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U.S. companies in the midst of high-risk foreign dealmaking could delay or jeopardize time-sensitive transactions if they do as the Justice Department asks and disclose potential bribery or corruption at their target companies, attorneys told Bloomberg Law.
Companies acquiring foreign firms that may have engaged in corruption and bribery schemes should notify the department, Matthew Miner, deputy assistant attorney general of the DOJ’s Criminal Division, said July 25. He said the acquiring firms should use a formal procedure seeking DOJ’s opinion on whether the government would seek a formal investigation about possible Foreign Corrupt Practices Act violations. Companies are required to disclose non-hypothetical details about the conduct under this process.
The last time a company took advantage of an opinion procedure was in 2014. Miner’s request that companies use it, without further assurances, is a tough ask, said Kevin Muhlendorf, partner at Wiley Rein LLP in Washington and former assistant chief in the fraud section of DOJ’s criminal division.
“I think people are going to be naturally cautious in disclosing in a rapidly evolving situation, like M&A due diligence, things that could slow down the deal or require them to do more in exchange for the DOJ’s approval on a deal,” he told Bloomberg Law.
Miner’s remarks at the American Conference Institute’s global anticorruption conference clarified the department’s relatively new FCPA policy that encourages companies to self-report bribery schemes to receive discounted fines or even forgo prosecution altogether.
Miner, in his first public remarks since joining the DOJ, said the policy’s perks also apply to U.S. companies that engage in high-risk foreign mergers as long as they report their acquired firm’s illegal activities as soon as they are known.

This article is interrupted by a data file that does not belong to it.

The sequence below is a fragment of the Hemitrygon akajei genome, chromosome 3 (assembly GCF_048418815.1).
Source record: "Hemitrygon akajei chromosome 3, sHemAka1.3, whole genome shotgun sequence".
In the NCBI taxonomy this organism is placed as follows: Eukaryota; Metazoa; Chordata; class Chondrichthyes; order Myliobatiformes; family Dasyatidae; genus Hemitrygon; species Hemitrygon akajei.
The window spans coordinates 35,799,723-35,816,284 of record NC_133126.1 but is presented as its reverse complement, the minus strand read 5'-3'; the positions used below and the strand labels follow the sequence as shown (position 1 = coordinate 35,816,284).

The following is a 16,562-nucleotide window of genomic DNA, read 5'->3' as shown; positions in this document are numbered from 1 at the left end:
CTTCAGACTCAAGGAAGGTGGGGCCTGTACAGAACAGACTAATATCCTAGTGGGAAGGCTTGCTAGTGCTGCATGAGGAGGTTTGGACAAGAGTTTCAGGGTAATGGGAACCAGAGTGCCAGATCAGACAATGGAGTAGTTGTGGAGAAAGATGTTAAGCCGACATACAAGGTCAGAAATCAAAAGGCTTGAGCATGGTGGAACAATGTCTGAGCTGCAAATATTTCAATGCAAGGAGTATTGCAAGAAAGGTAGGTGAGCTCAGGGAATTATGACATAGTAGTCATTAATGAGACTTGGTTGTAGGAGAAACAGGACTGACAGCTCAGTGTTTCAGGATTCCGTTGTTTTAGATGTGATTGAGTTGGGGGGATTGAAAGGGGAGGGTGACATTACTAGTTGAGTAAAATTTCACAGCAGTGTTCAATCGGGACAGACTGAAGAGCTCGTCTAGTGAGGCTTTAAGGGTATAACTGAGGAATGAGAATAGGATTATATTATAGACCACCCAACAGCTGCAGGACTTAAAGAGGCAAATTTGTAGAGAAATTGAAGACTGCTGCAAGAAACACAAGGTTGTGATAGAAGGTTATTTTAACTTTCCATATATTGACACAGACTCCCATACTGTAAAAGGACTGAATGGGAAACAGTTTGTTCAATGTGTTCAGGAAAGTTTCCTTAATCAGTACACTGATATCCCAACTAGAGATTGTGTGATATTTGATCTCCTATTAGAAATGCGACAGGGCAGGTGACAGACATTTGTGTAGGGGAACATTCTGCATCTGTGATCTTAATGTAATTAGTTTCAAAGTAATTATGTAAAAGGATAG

An acquiring U.S. firm might stumble on a corruption scheme while conducting due diligence required to complete its merger. In those situations, Miner said the acquirer should disclose the target company’s conduct and seek a DOJ opinion.
“Although it may take a little more time — and we can, to a degree, expedite our analysis based on timing needs — it sometimes makes sense to slow down to assess risks,” Miner said.
In the high-stakes environment of foreign acquisitions, companies seek to be as efficient as possible, which means seeking a DOJ opinion could lengthen the acquisition process, James Gatta and Derek Cohen, white collar crime defense attorneys at Goodwin Procter LLP, told Bloomberg Law in a joint email.
It would be a valuable tool if DOJ enforcers can hasten the response as Miner said they would, and companies would be more inclined to use it, Gatta and Cohen said.
Muhlendorf said he expects that the DOJ would move quickly, especially the first time a company involved in a foreign merger comes to it with a question about possible illegal bribery.
“I think the first one that the DOJ will process will be done expeditiously to make a point,” he said. “It’s not a hollow promise. The DOJ will try.”
If companies take the DOJ up on its offer and don’t receive a response for months, that would truly hinder corporate cooperation, Muhlendorf added.
A company can’t predict a specific case outcome because each opinion sought from the DOJ is evaluated on a case-by-case basis, said Matthew Alexander, a partner in Mayer Brown LLP’s global anticorruption, FCPA, and white collar crime and defense compliance practice group.
Still, he applauded DOJ’s outreach to companies engaged in foreign M&A. “It’s a positive step toward the goal to get more clarity and certainty to businesses and to the market,” he told Bloomberg Law.
Companies disclosing information could potentially incite a full-blown FCPA investigation. A company that seeks a DOJ opinion and then chooses to close the deal without government sign-off would significantly increase its risk of harsher penalties and shareholder suits, Gatta and Cohen said.
“Companies will always struggle with whether to disclose,” Muhlendorf said. “The government has been better on giving guidance, but DOJ still has a lot of necessary discretion.”
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